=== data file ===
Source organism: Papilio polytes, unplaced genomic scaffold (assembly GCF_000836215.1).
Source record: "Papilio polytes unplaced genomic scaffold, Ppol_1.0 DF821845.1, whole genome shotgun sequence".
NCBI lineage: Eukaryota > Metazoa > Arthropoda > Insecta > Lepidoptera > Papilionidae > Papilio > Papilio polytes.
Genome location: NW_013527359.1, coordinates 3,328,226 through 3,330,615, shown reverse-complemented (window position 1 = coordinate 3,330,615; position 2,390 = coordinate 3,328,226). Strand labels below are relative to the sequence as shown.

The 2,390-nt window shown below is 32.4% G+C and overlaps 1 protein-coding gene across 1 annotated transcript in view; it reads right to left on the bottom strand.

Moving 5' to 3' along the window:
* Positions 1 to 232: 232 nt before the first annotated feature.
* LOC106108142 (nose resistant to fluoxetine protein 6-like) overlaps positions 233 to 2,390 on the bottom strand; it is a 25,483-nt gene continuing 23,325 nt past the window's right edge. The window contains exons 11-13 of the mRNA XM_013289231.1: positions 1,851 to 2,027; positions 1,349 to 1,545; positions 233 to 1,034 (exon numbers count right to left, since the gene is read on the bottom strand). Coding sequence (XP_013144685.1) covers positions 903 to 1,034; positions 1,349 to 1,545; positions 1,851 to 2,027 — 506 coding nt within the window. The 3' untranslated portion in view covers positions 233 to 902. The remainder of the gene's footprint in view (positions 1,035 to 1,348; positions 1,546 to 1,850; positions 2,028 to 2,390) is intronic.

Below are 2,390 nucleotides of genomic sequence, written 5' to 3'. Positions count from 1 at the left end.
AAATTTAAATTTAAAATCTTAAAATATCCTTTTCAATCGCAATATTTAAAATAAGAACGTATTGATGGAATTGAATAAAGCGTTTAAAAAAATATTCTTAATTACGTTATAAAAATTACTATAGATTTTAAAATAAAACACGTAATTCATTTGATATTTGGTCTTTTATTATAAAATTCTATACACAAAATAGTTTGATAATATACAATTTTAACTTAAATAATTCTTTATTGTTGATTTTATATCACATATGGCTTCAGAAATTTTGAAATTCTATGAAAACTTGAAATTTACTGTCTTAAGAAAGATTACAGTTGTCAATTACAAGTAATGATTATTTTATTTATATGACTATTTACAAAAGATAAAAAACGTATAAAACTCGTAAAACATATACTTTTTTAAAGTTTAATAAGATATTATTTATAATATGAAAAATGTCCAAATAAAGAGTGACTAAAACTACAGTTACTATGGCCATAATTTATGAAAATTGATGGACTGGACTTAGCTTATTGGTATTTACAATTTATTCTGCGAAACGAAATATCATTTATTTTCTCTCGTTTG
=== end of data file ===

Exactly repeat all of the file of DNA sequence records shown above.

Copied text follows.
Source organism: Papilio polytes, unplaced genomic scaffold (assembly GCF_000836215.1).
Source record: "Papilio polytes unplaced genomic scaffold, Ppol_1.0 DF821845.1, whole genome shotgun sequence".
NCBI lineage: Eukaryota > Metazoa > Arthropoda > Insecta > Lepidoptera > Papilionidae > Papilio > Papilio polytes.
Genome location: NW_013527359.1, coordinates 3,328,226 through 3,330,615, shown reverse-complemented (window position 1 = coordinate 3,330,615; position 2,390 = coordinate 3,328,226). Strand labels below are relative to the sequence as shown.

The 2,390-nt window shown below is 32.4% G+C and overlaps 1 protein-coding gene across 1 annotated transcript in view; it reads right to left on the bottom strand.

Moving 5' to 3' along the window:
* Positions 1 to 232: 232 nt before the first annotated feature.
* LOC106108142 (nose resistant to fluoxetine protein 6-like) overlaps positions 233 to 2,390 on the bottom strand; it is a 25,483-nt gene continuing 23,325 nt past the window's right edge. The window contains exons 11-13 of the mRNA XM_013289231.1: positions 1,851 to 2,027; positions 1,349 to 1,545; positions 233 to 1,034 (exon numbers count right to left, since the gene is read on the bottom strand). Coding sequence (XP_013144685.1) covers positions 903 to 1,034; positions 1,349 to 1,545; positions 1,851 to 2,027 — 506 coding nt within the window. The 3' untranslated portion in view covers positions 233 to 902. The remainder of the gene's footprint in view (positions 1,035 to 1,348; positions 1,546 to 1,850; positions 2,028 to 2,390) is intronic.

Below are 2,390 nucleotides of genomic sequence, written 5' to 3'. Positions count from 1 at the left end.
AAATTTAAATTTAAAATCTTAAAATATCCTTTTCAATCGCAATATTTAAAATAAGAACGTATTGATGGAATTGAATAAAGCGTTTAAAAAAATATTCTTAATTACGTTATAAAAATTACTATAGATTTTAAAATAAAACACGTAATTCATTTGATATTTGGTCTTTTATTATAAAATTCTATACACAAAATAGTTTGATAATATACAATTTTAACTTAAATAATTCTTTATTGTTGATTTTATATCACATATGGCTTCAGAAATTTTGAAATTCTATGAAAACTTGAAATTTACTGTCTTAAGAAAGATTACAGTTGTCAATTACAAGTAATGATTATTTTATTTATATGACTATTTACAAAAGATAAAAAACGTATAAAACTCGTAAAACATATACTTTTTTAAAGTTTAATAAGATATTATTTATAATATGAAAAATGTCCAAATAAAGAGTGACTAAAACTACAGTTACTATGGCCATAATTTATGAAAATTGATGGACTGGACTTAGCTTATTGGTATTTACAATTTATTCTGCGAAACGAAATATCATTTATTTTCTCTCGTTTG